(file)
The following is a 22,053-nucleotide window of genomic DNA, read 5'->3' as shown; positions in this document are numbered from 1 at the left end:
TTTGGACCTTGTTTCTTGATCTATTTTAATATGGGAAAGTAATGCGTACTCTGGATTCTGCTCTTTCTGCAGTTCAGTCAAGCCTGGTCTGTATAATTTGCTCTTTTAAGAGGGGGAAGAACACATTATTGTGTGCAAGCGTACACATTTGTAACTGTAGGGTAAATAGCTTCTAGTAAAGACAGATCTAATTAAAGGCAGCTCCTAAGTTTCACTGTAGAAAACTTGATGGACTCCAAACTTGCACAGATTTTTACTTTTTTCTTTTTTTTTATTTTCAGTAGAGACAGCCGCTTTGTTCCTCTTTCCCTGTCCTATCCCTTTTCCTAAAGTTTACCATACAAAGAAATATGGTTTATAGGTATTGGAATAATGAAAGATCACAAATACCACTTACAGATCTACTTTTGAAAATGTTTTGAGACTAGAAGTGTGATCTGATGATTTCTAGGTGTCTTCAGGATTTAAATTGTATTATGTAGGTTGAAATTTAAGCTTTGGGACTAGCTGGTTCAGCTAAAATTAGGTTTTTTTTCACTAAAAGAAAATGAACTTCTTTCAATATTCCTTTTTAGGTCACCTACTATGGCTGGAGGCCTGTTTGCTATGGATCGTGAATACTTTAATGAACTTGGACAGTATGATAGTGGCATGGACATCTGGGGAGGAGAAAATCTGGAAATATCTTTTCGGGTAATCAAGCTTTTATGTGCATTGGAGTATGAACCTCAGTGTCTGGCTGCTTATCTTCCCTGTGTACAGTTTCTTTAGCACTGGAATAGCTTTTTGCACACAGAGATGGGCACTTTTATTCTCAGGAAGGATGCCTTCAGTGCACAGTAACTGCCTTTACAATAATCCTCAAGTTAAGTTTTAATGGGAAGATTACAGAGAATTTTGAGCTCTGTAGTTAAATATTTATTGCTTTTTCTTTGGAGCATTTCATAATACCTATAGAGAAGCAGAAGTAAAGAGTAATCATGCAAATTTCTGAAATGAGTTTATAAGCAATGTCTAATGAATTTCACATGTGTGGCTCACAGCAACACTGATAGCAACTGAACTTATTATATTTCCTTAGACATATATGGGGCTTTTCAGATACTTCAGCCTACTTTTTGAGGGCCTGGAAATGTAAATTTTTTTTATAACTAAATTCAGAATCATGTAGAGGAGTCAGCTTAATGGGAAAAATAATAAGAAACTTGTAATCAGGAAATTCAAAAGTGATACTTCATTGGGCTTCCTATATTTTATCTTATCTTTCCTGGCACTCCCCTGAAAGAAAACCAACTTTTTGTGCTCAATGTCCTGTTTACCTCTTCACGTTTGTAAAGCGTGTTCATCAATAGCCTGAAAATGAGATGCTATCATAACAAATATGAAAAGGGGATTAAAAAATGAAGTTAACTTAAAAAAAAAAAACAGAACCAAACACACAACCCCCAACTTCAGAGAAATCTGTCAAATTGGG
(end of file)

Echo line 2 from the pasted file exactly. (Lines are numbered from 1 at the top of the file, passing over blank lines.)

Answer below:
TTTGGACCTTGTTTCTTGATCTATTTTAATATGGGAAAGTAATGCGTACTCTGGATTCTGCTCTTTCTGCAGTTCAGTCAAGCCTGGTCTGTATAATTTGCTCTTTTAAGAGGGGGAAGAACACATTATTGTGTGCAAGCGTACACATTTGTAACTGTAGGGTAAATAGCTTCTAGTAAAGACAGATCTAATTAAAGGCAGCTCCTAAGTTTCACTGTAGAAAACTTGATGGACTCCAAACTTGCACAGATTTTTACTTTTTTCTTTTTTTTTATTTTCAGTAGAGACAGCCGCTTTGTTCCTCTTTCCCTGTCCTATCCCTTTTCCTAAAGTTTACCATACAAAGAAATATGGTTTATAGGTATTGGAATAATGAAAGATCACAAATACCACTTACAGATCTACTTTTGAAAATGTTTTGAGACTAGAAGTGTGATCTGATGATTTCTAGGTGTCTTCAGGATTTAAATTGTATTATGTAGGTTGAAATTTAAGCTTTGGGACTAGCTGGTTCAGCTAAAATTAGGTTTTTTTTCACTAAAAGAAAATGAACTTCTTTCAATATTCCTTTTTAGGTCACCTACTATGGCTGGAGGCCTGTTTGCTATGGATCGTGAATACTTTAATGAACTTGGACAGTATGATAGTGGCATGGACATCTGGGGAGGAGAAAATCTGGAAATATCTTTTCGGGTAATCAAGCTTTTATGTGCATTGGAGTATGAACCTCAGTGTCTGGCTGCTTATCTTCCCTGTGTACAGTTTCTTTAGCACTGGAATAGCTTTTTGCACACAGAGATGGGCACTTTTATTCTCAGGAAGGATGCCTTCAGTGCACAGTAACTGCCTTTACAATAATCCTCAAGTTAAGTTTTAATGGGAAGATTACAGAGAATTTTGAGCTCTGTAGTTAAATATTTATTGCTTTTTCTTTGGAGCATTTCATAATACCTATAGAGAAGCAGAAGTAAAGAGTAATCATGCAAATTTCTGAAATGAGTTTATAAGCAATGTCTAATGAATTTCACATGTGTGGCTCACAGCAACACTGATAGCAACTGAACTTATTATATTTCCTTAGACATATATGGGGCTTTTCAGATACTTCAGCCTACTTTTTGAGGGCCTGGAAATGTAAATTTTTTTTATAACTAAATTCAGAATCATGTAGAGGAGTCAGCTTAATGGGAAAAATAATAAGAAACTTGTAATCAGGAAATTCAAAAGTGATACTTCATTGGGCTTCCTATATTTTATCTTATCTTTCCTGGCACTCCCCTGAAAGAAAACCAACTTTTTGTGCTCAATGTCCTGTTTACCTCTTCACGTTTGTAAAGCGTGTTCATCAATAGCCTGAAAATGAGATGCTATCATAACAAATATGAAAAGGGGATTAAAAAATGAAGTTAACTTAAAAAAAAAAAACAGAACCAAACACACAACCCCCAACTTCAGAGAAATCTGTCAAATTGGG